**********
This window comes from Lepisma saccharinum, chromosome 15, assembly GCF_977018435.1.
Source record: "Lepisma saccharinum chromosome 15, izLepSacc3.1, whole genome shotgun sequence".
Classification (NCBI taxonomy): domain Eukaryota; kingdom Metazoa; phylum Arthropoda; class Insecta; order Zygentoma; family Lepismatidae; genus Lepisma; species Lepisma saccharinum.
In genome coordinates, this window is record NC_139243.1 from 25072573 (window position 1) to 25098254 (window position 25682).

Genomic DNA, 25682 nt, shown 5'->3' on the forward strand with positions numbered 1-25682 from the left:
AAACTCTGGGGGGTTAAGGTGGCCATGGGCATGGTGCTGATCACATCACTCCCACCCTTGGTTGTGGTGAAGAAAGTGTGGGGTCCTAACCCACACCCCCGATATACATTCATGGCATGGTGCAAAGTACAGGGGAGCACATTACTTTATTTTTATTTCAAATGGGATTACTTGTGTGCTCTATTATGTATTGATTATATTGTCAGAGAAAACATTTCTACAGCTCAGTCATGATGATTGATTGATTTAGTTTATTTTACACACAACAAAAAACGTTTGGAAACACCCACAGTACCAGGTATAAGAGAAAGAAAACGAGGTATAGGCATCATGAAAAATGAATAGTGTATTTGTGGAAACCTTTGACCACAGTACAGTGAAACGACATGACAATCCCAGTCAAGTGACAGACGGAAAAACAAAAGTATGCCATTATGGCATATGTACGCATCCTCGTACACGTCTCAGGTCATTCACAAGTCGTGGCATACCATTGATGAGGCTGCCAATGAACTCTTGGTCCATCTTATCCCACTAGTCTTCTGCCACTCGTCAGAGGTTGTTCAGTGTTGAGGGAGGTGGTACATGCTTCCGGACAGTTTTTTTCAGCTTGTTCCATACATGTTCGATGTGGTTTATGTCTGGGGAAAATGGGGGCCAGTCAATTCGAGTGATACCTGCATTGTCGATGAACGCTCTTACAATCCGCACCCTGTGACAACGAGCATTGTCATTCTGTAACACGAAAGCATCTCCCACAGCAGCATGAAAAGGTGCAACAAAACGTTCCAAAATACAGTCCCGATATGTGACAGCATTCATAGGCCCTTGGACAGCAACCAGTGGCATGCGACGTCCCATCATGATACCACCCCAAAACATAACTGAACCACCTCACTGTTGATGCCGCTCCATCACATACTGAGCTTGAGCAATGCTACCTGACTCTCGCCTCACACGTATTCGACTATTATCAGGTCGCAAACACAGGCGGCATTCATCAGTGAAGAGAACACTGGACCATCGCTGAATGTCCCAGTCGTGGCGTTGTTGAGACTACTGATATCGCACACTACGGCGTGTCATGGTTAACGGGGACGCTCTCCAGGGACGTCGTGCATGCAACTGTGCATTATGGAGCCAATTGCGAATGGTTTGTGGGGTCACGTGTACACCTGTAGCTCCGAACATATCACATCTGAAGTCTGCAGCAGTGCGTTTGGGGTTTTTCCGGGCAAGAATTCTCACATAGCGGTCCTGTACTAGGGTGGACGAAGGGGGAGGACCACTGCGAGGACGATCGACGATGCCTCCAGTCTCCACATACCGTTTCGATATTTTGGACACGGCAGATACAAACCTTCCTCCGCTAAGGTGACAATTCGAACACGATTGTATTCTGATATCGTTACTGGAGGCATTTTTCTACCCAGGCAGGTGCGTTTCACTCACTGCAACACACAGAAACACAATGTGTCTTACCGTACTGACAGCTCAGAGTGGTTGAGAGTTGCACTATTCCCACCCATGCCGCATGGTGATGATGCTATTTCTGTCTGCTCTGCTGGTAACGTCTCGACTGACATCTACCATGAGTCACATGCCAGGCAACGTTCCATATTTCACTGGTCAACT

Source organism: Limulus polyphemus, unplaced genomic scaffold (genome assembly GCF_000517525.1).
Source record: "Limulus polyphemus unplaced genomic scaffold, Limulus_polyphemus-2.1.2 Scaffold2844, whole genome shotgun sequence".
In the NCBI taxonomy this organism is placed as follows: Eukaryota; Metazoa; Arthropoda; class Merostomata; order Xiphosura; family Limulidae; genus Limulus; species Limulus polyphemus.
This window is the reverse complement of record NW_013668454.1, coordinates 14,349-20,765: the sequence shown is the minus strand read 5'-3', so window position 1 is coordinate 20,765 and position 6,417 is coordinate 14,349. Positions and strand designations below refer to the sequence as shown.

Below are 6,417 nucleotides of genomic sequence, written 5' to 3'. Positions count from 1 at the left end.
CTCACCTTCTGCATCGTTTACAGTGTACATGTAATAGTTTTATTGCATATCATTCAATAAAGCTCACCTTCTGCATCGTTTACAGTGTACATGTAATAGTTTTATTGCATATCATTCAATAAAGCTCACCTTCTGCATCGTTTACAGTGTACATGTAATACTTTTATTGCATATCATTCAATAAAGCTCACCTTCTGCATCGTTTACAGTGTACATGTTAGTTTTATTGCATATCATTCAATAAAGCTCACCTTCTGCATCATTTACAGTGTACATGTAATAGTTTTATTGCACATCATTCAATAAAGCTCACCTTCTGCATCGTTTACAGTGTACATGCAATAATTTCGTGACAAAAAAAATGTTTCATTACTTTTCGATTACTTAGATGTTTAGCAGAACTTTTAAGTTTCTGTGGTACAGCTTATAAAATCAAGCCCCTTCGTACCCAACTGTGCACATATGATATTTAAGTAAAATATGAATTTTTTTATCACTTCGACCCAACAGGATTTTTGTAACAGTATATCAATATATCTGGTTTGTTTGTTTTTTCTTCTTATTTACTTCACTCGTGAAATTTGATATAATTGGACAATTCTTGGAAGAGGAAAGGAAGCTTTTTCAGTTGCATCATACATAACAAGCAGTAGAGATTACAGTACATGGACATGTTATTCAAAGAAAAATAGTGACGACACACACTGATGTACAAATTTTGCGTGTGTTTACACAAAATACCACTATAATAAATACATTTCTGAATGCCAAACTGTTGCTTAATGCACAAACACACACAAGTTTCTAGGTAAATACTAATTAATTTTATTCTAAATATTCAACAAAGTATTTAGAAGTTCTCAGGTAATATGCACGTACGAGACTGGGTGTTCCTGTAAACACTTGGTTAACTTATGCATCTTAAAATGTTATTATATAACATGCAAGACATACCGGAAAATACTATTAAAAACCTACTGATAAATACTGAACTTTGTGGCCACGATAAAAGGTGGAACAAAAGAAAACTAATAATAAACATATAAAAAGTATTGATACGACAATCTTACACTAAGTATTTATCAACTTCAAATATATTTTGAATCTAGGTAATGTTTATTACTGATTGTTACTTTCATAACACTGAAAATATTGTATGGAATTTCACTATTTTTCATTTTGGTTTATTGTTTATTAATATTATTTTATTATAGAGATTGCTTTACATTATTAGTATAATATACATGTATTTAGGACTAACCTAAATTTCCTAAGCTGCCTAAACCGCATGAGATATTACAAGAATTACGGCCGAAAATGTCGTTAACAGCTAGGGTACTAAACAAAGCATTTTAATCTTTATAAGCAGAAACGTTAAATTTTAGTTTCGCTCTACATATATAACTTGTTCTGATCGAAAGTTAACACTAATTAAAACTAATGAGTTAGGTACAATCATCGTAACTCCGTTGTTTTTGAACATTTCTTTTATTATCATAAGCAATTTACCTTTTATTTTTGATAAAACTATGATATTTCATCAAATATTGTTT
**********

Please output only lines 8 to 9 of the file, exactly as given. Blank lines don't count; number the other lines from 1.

Source record: "Limulus polyphemus unplaced genomic scaffold, Limulus_polyphemus-2.1.2 Scaffold2844, whole genome shotgun sequence".
In the NCBI taxonomy this organism is placed as follows: Eukaryota; Metazoa; Arthropoda; class Merostomata; order Xiphosura; family Limulidae; genus Limulus; species Limulus polyphemus.